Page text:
Do you remember when you might get an indian-head nickel in change at the corner store? What happened to them all?  Collectors have some, but most no longer exist.  For most of us at the time, the face value of a nickel outweighed its potential worth as a collector's item sometime in the distant future.   Yet someone with vision must preserve our history.  The people who devoted a day or more of their lives a century ago to stuff a golden eagle for the Vertebrate Museum selflessly ensured that future generations would be able to see one.  Today, eagles are rare and can no longer be collected.  Many other species collected a century ago are even rarer than eagles now.  Who knows what the future holds for other species?  A museum doesn't materialize overnight, or even in a generation.  It grows from the continued investment over many generations.  It is our inheritance from past generations, and our responsibility to vouchsafe for generations of the future.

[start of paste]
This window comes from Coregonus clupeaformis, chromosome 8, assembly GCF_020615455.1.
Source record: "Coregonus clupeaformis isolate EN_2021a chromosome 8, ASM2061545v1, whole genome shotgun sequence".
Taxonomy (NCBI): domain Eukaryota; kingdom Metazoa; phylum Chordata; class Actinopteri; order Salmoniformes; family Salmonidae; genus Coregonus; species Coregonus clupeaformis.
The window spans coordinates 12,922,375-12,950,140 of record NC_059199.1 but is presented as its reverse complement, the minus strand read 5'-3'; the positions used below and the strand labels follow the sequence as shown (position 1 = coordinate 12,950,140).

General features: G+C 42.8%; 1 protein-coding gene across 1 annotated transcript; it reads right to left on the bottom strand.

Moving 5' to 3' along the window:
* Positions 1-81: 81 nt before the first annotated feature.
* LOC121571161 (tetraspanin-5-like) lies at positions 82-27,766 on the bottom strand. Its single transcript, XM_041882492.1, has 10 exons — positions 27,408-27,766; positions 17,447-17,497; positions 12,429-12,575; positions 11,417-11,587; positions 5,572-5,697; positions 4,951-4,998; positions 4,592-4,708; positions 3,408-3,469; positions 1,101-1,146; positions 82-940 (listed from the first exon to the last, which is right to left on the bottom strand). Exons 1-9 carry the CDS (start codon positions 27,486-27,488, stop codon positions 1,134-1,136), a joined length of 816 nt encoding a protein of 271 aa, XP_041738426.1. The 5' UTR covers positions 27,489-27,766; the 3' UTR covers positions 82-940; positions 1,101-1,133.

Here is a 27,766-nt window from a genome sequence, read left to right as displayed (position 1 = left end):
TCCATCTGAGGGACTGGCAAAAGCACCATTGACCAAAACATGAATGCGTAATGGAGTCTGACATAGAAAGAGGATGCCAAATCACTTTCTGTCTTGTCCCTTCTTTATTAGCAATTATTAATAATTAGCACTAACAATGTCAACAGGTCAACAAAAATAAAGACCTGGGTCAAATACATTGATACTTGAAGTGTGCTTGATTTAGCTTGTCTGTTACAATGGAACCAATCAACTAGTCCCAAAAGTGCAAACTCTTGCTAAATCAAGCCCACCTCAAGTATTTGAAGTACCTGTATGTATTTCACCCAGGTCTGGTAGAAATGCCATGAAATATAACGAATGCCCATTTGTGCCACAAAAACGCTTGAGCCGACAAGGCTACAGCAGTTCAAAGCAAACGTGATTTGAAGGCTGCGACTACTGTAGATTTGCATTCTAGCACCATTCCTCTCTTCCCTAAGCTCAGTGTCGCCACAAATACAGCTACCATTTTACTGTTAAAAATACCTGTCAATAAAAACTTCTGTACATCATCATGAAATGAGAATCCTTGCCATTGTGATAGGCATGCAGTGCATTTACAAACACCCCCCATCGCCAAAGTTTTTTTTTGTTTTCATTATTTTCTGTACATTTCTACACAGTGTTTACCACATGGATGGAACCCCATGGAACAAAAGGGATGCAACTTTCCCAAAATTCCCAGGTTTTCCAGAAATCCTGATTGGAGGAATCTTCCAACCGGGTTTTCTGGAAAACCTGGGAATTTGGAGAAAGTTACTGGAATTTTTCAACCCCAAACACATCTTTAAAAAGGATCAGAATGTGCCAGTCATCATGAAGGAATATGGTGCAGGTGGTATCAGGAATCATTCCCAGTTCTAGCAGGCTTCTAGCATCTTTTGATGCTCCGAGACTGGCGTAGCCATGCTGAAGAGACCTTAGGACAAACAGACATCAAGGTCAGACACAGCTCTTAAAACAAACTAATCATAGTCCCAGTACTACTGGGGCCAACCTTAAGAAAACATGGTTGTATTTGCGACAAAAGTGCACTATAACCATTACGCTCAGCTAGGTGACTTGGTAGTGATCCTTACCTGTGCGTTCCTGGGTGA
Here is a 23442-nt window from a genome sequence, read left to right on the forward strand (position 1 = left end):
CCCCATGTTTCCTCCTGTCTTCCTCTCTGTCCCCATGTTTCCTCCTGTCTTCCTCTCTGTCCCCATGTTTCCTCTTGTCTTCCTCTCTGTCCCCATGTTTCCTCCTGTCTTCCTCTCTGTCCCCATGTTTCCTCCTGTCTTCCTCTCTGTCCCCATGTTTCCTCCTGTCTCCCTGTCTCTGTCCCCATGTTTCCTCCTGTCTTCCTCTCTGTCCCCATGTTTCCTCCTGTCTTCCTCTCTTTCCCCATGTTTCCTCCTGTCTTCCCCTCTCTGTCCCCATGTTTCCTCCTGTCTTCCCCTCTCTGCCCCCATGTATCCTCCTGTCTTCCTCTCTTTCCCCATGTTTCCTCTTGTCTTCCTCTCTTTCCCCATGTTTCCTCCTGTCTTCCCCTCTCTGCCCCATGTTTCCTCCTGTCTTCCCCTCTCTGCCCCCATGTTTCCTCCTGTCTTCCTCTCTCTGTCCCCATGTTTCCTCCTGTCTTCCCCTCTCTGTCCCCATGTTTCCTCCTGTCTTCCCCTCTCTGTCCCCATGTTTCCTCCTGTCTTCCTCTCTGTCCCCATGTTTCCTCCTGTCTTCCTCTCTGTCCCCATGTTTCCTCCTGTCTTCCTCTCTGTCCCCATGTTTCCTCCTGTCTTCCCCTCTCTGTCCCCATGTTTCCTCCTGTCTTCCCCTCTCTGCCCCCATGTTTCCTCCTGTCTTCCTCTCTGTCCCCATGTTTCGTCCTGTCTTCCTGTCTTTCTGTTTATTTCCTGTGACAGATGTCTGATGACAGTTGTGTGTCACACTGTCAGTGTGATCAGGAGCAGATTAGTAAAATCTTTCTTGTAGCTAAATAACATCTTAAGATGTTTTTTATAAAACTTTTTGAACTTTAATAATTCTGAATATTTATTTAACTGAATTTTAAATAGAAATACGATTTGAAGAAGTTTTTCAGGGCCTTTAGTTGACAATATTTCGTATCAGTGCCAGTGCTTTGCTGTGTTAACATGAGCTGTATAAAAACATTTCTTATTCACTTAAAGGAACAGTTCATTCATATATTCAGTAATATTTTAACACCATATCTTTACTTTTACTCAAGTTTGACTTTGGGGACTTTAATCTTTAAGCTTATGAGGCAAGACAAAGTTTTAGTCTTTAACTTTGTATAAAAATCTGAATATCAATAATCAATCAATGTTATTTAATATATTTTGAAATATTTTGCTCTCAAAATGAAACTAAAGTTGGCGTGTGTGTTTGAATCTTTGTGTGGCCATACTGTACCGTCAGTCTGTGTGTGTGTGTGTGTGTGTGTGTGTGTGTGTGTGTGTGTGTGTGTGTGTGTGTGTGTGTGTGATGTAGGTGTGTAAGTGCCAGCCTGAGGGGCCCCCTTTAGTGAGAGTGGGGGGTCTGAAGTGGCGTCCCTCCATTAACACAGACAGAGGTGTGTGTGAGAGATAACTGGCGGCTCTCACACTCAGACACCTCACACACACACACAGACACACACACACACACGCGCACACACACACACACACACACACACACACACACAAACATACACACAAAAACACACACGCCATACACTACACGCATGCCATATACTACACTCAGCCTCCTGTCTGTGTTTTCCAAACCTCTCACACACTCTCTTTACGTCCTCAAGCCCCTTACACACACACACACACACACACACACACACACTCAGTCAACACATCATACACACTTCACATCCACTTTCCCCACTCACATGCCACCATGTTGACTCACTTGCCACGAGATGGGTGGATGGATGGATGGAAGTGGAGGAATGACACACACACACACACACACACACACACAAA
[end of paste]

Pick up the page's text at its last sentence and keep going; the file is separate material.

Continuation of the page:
Volunteer, take biology classes, or make a donation.  Volunteers can learn to skin birds, prepare skeletons, computerize specimen data, become a docent, and help to prepare exhibits.  Formal biology classes range from Natural History of Life, Zoology, Herpetology, Ornithology, Avian Ecology, Field Ecology, Comparative Anatomy and Embryology, and Evolution.  Tax-deductible donations may be monetary or legally obtained wildlife specimens.  Donations will help us to make exhibits, ship new acquisitions from far-off lands, and take care of these treasures for future generations.  Over the past century, the collection has grown from meager beginnings into a real museum.  With the appropriate support and nurturing it can continue to grow into a vital part of our community with continuous access through public exhibits.  The Museum belongs to the people of New Mexico.  What it will become for our children depends on what we do today.